Mr. and Mrs. Guenther tell us about their produce

At this point in the visit the wind and rain were making it a bit hard to sit still, so our hosts took us on a walking tour of the farm. Though the nature trail was closed, the farm’s land was plenty beautiful. Phillies Bridge also has a recently built, climate-controlled hoop house where they grow plants until they’re ready to be transplanted to the outdoors. Inside, safe from the rain and surrounded on all sides by lush vegetation, our hosts afforded us the opportunity to simply look at and smell their produce as we pleased.

The Phillies Bridge Farm Project is a really cool place. The farm is beautiful, its motivations are so good, and everyone we met seemed to really believe in the farm’s mission statement. Plus, I would’ve loved to go to a summer camp there as a kid. I definitely recommend paying the farm a visit and meeting with the cool people that run it. For more information about the Phillies Bridge Farm Project, check out their website!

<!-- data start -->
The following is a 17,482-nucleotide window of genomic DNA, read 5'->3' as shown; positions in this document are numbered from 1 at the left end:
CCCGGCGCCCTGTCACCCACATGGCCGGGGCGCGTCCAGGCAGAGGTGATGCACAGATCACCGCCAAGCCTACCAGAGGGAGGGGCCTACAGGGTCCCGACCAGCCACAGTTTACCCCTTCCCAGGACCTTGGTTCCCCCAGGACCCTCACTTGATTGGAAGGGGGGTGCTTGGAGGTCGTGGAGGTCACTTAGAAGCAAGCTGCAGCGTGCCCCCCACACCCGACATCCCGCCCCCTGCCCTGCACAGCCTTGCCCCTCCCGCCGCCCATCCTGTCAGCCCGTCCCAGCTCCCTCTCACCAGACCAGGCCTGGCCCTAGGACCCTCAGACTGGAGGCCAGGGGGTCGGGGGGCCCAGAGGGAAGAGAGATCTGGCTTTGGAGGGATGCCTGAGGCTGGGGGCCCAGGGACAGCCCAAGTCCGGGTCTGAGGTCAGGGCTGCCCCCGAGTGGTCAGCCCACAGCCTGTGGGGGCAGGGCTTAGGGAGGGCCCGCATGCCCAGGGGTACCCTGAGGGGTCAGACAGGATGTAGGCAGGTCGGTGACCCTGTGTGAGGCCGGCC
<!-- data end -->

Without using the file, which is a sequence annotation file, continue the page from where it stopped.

Rise & Root Farm

By Aidan Zola and Tamika Whitenack

We arrived at Rise & Root Farm, located in Chester, New York, on a sunny Friday afternoon. Rise & Root Farm was founded in 2014 by four women–Karen Washington, Lorrie Clevenger, Jane Hodge, and Michaela Hayes–who all had a vision. On their three acres of leased land, they grow a huge range of flowers, fruits, and vegetables, most of which go to farmer’s markets in lower-income parts of New York City as part of their food justice and sustainability mission. They farm side-by-side with three other farms, all of them pledged to grow organically, in the rich black soil that Chester is known for.

When we first stepped out of the van, we were greeted at the farm by Michaela. She gave us a very brief introduction to the farm before Karen Washington emerged from the storage barn, welcoming us to the farm and inviting us inside. Ms. Washington served as our guide for the farm, and throughout our visit we gained an insight into her vision and mission through her charismatic personality and conversation.